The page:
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September 23, 2005

The implications of wrongful arrest

Yesterday's Guardian ran the story of the wrongful arrest of David Mery on its front page, a story he's written up in a lot more detail on his site.

‘LONDON (Reuters): - A London underground train station was evacuated and part of a main east-west line closed in a security alert on Thursday, three weeks after suicide bombers killed 52 people on the transport network, police said. A Transport Police spokeswoman said Southwark station was closed and Jubilee Line services suspended between Waterloo and Canary Wharf in the east London business district.’

This Reuters story was written while the police were detaining me in Southwark tube station and the bomb squad was checking my rucksack. When they were through, the two explosive specialists walked out of the tube station smiling and commenting ‘nice laptop’. The officers offered apologies on behalf of the Metropolitan Police. Then they arrested me.

At first glance, this doesn't seem like a digital rights story, but a civil liberties story. And up to a point, it is. It's an absolute disgrace that someone can be arrested in the UK on the basis of having a rucksack, wearing a rain coat, and behaving in an entirely normal way on the London Underground system. It's imperative that we protest such kneejerk reactions by the police in the strongest possible terms, and that we let our MPs know that we do not accept that this sort of regime is necessary for the safety and welfare of the nation.

But this isn't an ORG matter, right?

Wrong.

This becomes a digital rights matter because the data collected by the police about David Mery is now sitting in the police database - his DNA, interview recordings, photograph, fingerprints, name, address, and whatever other details they take. Let's get this straight. David was arrested for no discernible reason, having committed no crime and, in fact, without there having been a crime for him to have been arrested on suspicion of. The charge of 'suspicious behaviour and public nuisance' is a ludicrous accusation, considering that he was doing what the rest of us do every day: waiting for a train.

David was released without charge, but his data wasn't. (Neither was some of the stuff that the police took from his flat.)

2005-08-31 Wednesday
09:00 I arrive at police station to surrender to custody as required by bail, and am joined by solicitor five minutes later. We are invited into a small room by a plainclothes police officer a further few minutes later. The officer tells us that it’s ‘NFA’ (no further action), explains that this means that they are dropping the charges, and briefly apologises. The officer (DS) in charge of the case is away from the station so the process of clearing up my case is suspended until he signs the papers cancelling the bail and authorising the release of my possessions. The meeting lasts about five minutes.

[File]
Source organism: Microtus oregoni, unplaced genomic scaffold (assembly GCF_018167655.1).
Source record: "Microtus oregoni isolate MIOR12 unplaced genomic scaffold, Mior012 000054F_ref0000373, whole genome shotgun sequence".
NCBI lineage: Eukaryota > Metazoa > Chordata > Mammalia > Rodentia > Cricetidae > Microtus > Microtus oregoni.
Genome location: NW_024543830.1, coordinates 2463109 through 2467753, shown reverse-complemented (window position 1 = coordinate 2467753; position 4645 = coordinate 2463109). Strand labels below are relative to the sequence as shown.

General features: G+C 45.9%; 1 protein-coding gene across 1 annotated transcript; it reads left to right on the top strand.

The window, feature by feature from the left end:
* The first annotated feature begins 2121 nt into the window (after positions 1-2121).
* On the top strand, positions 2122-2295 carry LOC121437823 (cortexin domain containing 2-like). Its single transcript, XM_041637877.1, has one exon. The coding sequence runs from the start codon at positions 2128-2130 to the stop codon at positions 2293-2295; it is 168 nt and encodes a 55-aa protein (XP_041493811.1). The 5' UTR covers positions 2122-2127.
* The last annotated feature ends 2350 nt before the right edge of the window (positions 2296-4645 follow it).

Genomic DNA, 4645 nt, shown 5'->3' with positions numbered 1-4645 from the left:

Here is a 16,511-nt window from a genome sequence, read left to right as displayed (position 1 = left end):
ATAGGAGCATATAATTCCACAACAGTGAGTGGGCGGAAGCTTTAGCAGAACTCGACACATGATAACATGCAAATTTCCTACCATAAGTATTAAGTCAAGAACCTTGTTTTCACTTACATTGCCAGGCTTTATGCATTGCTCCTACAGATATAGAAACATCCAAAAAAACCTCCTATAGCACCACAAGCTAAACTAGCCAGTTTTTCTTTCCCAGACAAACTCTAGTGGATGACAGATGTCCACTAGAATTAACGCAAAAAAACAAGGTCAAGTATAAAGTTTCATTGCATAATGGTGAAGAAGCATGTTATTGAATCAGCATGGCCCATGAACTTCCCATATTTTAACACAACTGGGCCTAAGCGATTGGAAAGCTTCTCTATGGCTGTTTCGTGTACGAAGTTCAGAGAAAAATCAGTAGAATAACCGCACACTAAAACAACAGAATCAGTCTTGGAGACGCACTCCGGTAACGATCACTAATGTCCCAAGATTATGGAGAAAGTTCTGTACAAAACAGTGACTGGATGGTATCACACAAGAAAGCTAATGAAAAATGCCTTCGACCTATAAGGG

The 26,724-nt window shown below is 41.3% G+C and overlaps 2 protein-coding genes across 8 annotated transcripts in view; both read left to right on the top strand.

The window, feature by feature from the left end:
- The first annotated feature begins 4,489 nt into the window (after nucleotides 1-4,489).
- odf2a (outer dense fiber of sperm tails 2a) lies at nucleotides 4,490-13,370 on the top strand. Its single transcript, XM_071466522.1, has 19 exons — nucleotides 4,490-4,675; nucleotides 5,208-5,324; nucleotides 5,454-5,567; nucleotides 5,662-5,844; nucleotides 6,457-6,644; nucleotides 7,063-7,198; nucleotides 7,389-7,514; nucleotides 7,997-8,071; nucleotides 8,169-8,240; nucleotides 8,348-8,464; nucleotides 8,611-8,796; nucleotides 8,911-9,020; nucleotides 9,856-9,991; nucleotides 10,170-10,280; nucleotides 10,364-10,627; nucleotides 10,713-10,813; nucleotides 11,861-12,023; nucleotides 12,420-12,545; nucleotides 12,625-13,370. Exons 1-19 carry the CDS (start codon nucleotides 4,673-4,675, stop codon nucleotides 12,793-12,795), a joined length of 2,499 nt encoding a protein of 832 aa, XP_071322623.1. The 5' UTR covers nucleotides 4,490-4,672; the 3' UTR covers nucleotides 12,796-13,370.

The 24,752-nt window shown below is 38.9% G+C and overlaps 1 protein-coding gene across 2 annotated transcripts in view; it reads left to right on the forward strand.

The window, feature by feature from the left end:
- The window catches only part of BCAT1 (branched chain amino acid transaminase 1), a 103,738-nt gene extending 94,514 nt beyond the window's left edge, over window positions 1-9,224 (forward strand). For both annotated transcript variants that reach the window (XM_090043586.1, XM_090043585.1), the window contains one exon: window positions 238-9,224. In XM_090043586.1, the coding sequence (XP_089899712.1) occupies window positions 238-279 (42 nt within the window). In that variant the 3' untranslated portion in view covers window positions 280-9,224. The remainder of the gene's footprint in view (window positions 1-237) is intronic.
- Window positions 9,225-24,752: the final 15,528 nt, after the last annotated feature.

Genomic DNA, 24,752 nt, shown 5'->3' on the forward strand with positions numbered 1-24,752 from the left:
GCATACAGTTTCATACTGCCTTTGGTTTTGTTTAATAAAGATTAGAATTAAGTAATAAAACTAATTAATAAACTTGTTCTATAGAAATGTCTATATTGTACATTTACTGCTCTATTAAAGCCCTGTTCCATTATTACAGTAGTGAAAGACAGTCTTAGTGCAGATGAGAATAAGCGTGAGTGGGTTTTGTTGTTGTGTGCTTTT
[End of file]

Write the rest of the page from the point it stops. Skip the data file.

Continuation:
I send letters to the Data Protection Registrars of the London Underground, Transport for London (replied on 2005-09-05 that the ‘retention period for recording of stations is fourteen days’), the British Transport Police and the Metropolitan Police. The first three letters ask for any data, including CCTV footage, related to the incident on July 28, while the final one is much more generic asking for any data they have on me. They all have forty days to respond.

2005-09-08 Thursday
I talk to my solicitor about ensuring the Police return all my possessions, give us all the inquiry documents (which they may or may not do) and expunge police records (apparently unlikely to happen).

The solicitor sends a letter to the officer in charge of my case asking him to authorise the release of my possessions and forward us a copy of the custody record, and conveying to him how upset I am.

[...]

Under the current laws the Police are not only entitled to keep my fingerprints and DNA samples, but apparently, according to my solicitor, they are also entitled to hold on to what they gathered during their investigation: notepads of the arresting officers, photographs, interviewing tapes and any other documents they collected and entered in the Police National Computer (PNC).

The police have absolutely no reason to retain any data on David, but I fear that the chances of him being able to get his police records deleted are nil. Other than recording that he was wrongfully arrested, I see no good reason why they should retain his DNA, fingerprints, photographs etc., but reason seems to be increasingly absent from the way that security is handled in this country.

We will be keeping in touch with David to see what happens.